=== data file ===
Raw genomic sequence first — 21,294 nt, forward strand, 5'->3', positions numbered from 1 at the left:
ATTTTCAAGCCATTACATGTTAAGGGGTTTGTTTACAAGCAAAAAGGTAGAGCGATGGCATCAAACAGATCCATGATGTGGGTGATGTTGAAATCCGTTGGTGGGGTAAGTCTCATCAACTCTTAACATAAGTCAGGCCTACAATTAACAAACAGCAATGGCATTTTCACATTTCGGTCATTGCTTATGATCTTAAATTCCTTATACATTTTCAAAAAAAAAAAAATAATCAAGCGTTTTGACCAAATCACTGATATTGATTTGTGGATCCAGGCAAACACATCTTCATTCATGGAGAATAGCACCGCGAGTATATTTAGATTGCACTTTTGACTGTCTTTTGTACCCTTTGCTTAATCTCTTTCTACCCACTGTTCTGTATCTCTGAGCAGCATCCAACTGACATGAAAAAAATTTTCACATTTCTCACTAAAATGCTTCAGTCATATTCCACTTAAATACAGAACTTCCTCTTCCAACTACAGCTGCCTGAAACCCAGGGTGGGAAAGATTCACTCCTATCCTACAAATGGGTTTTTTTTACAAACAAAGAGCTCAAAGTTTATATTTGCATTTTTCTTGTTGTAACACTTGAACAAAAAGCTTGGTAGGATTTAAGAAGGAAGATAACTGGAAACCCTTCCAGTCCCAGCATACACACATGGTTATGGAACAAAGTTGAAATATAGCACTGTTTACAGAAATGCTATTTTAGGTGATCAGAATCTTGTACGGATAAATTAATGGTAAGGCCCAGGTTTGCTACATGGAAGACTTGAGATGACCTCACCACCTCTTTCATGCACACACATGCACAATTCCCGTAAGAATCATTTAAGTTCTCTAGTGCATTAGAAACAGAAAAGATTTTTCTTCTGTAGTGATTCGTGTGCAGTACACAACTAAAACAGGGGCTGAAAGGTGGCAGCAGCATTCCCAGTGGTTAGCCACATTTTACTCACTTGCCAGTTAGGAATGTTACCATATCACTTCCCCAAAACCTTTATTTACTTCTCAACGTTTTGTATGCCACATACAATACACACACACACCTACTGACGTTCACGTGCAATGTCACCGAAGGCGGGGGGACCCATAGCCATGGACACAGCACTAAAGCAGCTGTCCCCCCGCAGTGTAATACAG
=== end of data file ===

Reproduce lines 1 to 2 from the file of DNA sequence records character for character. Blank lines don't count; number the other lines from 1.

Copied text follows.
Raw genomic sequence first — 21,294 nt, forward strand, 5'->3', positions numbered from 1 at the left:
ATTTTCAAGCCATTACATGTTAAGGGGTTTGTTTACAAGCAAAAAGGTAGAGCGATGGCATCAAACAGATCCATGATGTGGGTGATGTTGAAATCCGTTGGTGGGGTAAGTCTCATCAACTCTTAACATAAGTCAGGCCTACAATTAACAAACAGCAATGGCATTTTCACATTTCGGTCATTGCTTATGATCTTAAATTCCTTATACATTTTCAAAAAAAAAAAAATAATCAAGCGTTTTGACCAAATCACTGATATTGATTTGTGGATCCAGGCAAACACATCTTCATTCATGGAGAATAGCACCGCGAGTATATTTAGATTGCACTTTTGACTGTCTTTTGTACCCTTTGCTTAATCTCTTTCTACCCACTGTTCTGTATCTCTGAGCAGCATCCAACTGACATGAAAAAAATTTTCACATTTCTCACTAAAATGCTTCAGTCATATTCCACTTAAATACAGAACTTCCTCTTCCAACTACAGCTGCCTGAAACCCAGGGTGGGAAAGATTCACTCCTATCCTACAAATGGGTTTTTTTTACAAACAAAGAGCTCAAAGTTTATATTTGCATTTTTCTTGTTGTAACACTTGAACAAAAAGCTTGGTAGGATTTAAGAAGGAAGATAACTGGAAACCCTTCCAGTCCCAGCATACACACATGGTTATGGAACAAAGTTGAAATATAGCACTGTTTACAGAAATGCTATTTTAGGTGATCAGAATCTTGTACGGATAAATTAATGGTAAGGCCCAGGTTTGCTACATGGAAGACTTGAGATGACCTCACCACCTCTTTCATGCACACACATGCACAATTCCCGTAAGAATCATTTAAGTTCTCTAGTGCATTAGAAACAGAAAAGATTTTTCTTCTGTAGTGATTCGTGTGCAGTACACAACTAAAACAGGGGCTGAAAGGTGGCAGCAGCATTCCCAGTGGTTAGCCACATTTTACTCACTTGCCAGTTAGGAATGTTACCATATCACTTCCCCAAAACCTTTATTTACTTCTCAACGTTTTGTATGCCACATACAATACACACACACACCTACTGACGTTCACGTGCAATGTCACCGAAGGCGGGGGGACCCATAGCCATGGACACAGCACTAAAGCAGCTGTCCCCCCGCAGTGTAATACAG